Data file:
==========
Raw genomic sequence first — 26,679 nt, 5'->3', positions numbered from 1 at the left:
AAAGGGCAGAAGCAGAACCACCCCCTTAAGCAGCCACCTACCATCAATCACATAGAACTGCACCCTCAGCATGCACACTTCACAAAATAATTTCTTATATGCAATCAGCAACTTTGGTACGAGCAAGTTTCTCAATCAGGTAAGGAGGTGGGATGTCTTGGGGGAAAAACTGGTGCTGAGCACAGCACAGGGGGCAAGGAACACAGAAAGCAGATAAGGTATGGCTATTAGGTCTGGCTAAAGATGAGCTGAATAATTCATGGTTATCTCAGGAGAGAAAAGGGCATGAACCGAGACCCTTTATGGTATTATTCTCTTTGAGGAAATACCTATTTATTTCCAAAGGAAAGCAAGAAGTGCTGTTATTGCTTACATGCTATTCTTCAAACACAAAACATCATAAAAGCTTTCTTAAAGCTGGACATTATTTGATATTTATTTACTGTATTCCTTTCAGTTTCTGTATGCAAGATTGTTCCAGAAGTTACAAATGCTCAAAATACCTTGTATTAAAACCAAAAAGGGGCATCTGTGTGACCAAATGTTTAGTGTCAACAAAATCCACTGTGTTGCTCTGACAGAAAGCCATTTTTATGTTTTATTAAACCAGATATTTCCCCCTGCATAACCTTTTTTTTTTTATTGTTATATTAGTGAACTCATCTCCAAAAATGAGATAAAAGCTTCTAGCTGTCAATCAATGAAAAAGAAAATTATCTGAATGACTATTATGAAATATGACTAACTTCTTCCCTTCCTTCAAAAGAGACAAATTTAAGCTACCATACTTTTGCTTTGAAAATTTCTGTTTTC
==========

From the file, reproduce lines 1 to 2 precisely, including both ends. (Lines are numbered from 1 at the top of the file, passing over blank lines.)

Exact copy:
Raw genomic sequence first — 26,679 nt, 5'->3', positions numbered from 1 at the left:
AAAGGGCAGAAGCAGAACCACCCCCTTAAGCAGCCACCTACCATCAATCACATAGAACTGCACCCTCAGCATGCACACTTCACAAAATAATTTCTTATATGCAATCAGCAACTTTGGTACGAGCAAGTTTCTCAATCAGGTAAGGAGGTGGGATGTCTTGGGGGAAAAACTGGTGCTGAGCACAGCACAGGGGGCAAGGAACACAGAAAGCAGATAAGGTATGGCTATTAGGTCTGGCTAAAGATGAGCTGAATAATTCATGGTTATCTCAGGAGAGAAAAGGGCATGAACCGAGACCCTTTATGGTATTATTCTCTTTGAGGAAATACCTATTTATTTCCAAAGGAAAGCAAGAAGTGCTGTTATTGCTTACATGCTATTCTTCAAACACAAAACATCATAAAAGCTTTCTTAAAGCTGGACATTATTTGATATTTATTTACTGTATTCCTTTCAGTTTCTGTATGCAAGATTGTTCCAGAAGTTACAAATGCTCAAAATACCTTGTATTAAAACCAAAAAGGGGCATCTGTGTGACCAAATGTTTAGTGTCAACAAAATCCACTGTGTTGCTCTGACAGAAAGCCATTTTTATGTTTTATTAAACCAGATATTTCCCCCTGCATAACCTTTTTTTTTTTATTGTTATATTAGTGAACTCATCTCCAAAAATGAGATAAAAGCTTCTAGCTGTCAATCAATGAAAAAGAAAATTATCTGAATGACTATTATGAAATATGACTAACTTCTTCCCTTCCTTCAAAAGAGACAAATTTAAGCTACCATACTTTTGCTTTGAAAATTTCTGTTTTC